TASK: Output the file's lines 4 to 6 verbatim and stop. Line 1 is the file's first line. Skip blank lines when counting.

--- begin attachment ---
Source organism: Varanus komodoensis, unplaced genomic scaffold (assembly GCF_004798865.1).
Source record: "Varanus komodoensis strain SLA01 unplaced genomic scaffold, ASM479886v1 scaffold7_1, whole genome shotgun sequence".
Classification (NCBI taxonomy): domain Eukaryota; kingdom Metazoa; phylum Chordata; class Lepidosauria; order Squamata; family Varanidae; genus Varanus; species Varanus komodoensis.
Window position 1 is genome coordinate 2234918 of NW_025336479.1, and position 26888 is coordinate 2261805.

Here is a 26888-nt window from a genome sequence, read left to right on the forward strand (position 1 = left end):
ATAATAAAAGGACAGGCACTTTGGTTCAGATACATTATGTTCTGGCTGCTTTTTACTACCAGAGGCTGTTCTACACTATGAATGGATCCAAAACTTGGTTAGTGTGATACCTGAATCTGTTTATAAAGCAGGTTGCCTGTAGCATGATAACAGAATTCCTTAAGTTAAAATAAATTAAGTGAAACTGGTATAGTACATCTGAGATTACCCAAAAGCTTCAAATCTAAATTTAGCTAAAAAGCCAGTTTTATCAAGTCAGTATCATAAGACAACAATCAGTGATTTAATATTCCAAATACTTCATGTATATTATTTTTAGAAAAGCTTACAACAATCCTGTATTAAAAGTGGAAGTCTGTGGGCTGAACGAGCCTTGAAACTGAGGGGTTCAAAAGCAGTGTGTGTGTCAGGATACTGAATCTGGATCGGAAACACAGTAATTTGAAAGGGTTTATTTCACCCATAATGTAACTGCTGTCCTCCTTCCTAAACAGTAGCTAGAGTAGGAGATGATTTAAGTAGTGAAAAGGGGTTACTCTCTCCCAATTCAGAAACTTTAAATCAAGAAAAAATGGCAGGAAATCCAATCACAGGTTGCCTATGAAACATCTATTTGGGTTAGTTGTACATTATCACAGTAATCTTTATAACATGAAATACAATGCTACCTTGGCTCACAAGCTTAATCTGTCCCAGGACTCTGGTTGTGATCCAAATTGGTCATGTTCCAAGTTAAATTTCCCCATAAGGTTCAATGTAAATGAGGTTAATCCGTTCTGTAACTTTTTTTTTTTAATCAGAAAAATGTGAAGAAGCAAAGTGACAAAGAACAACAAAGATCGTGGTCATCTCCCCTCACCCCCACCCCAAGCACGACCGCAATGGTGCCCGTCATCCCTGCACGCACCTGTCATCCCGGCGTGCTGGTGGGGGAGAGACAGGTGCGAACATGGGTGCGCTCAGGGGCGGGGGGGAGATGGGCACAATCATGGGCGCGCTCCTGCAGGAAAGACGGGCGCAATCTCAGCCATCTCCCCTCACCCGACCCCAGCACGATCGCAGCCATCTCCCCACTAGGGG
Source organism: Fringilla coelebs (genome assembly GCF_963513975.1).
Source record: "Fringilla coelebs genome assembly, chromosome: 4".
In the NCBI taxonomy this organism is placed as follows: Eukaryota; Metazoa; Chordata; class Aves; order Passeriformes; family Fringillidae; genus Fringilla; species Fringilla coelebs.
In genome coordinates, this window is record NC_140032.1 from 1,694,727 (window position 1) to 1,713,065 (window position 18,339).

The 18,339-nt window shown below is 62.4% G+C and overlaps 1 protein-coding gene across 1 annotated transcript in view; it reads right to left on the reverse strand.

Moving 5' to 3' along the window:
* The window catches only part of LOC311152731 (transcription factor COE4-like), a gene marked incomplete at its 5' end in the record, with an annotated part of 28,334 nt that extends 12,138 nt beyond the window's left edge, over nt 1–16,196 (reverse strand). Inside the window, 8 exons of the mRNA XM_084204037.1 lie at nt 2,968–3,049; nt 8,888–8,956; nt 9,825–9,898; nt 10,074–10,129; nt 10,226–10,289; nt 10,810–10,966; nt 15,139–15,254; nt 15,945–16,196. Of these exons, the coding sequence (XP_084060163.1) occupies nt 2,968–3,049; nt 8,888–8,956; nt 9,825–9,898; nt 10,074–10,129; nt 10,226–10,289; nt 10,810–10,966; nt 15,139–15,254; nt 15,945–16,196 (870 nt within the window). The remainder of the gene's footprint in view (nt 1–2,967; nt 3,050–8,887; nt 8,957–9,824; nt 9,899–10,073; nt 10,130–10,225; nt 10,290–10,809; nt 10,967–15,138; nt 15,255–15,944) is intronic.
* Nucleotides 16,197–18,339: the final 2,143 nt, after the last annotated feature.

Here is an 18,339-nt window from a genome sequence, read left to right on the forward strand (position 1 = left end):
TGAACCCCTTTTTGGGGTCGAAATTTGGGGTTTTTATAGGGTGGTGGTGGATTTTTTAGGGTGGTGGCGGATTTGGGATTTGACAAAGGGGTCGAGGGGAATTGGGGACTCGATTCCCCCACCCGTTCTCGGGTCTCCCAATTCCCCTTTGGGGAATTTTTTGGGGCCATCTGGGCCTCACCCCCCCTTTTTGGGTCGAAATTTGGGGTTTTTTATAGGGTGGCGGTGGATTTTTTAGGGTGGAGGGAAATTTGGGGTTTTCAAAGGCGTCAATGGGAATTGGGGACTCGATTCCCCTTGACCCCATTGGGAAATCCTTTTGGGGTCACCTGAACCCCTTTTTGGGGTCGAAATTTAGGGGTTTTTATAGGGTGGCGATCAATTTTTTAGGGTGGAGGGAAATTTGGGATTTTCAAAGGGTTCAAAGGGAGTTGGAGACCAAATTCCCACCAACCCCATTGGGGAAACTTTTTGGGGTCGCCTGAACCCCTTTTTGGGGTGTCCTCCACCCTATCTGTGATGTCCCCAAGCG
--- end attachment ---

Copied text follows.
Window position 1 is genome coordinate 2234918 of NW_025336479.1, and position 26888 is coordinate 2261805.

Here is a 26888-nt window from a genome sequence, read left to right on the forward strand (position 1 = left end):
ATAATAAAAGGACAGGCACTTTGGTTCAGATACATTATGTTCTGGCTGCTTTTTACTACCAGAGGCTGTTCTACACTATGAATGGATCCAAAACTTGGTTAGTGTGATACCTGAATCTGTTTATAAAGCAGGTTGCCTGTAGCATGATAACAGAATTCCTTAAGTTAAAATAAATTAAGTGAAACTGGTATAGTACATCTGAGATTACCCAAAAGCTTCAAATCTAAATTTAGCTAAAAAGCCAGTTTTATCAAGTCAGTATCATAAGACAACAATCAGTGATTTAATATTCCAAATACTTCATGTATATTATTTTTAGAAAAGCTTACAACAATCCTGTATTAAAAGTGGAAGTCTGTGGGCTGAACGAGCCTTGAAACTGAGGGGTTCAAAAGCAGTGTGTGTGTCAGGATACTGAATCTGGATCGGAAACACAGTAATTTGAAAGGGTTTATTTCACCCATAATGTAACTGCTGTCCTCCTTCCTAAACAGTAGCTAGAGTAGGAGATGATTTAAGTAGTGAAAAGGGGTTACTCTCTCCCAATTCAGAAACTTTAAATCAAGAAAAAATGGCAGGAAATCCAATCACAGGTTGCCTATGAAACATCTATTTGGGTTAGTTGTACATTATCACAGTAATCTTTATAACATGAAATACAATGCTACCTTGGCTCACAAGCTTAATCTGTCCCAGGACTCTGGTTGTGATCCAAATTGGTCATGTTCCAAGTTAAATTTCCCCATAAGGTTCAATGTAAATGAGGTTAATCCGTTCTGTAACTTTTTTTTTTTAATCAGAAAAATGTGAAGAAGCAAAGTGACAAAGAACAACAAAGATCGTGGTCATCTCCCCTCACCCCCACCCCAAGCACGACCGCAATGGTGCCCGTCATCCCTGCACGCACCTGTCATCCCGGCGTGCTGGTGGGGGAGAGACAGGTGCGAACATGGGTGCGCTCAGGGGCGGGGGGGAGATGGGCACAATCATGGGCGCGCTCCTGCAGGAAAGACGGGCGCAATCTCAGCCATCTCCCCTCACCCGACCCCAGCACGATCGCAGCCATCTCCCCACTAGGGG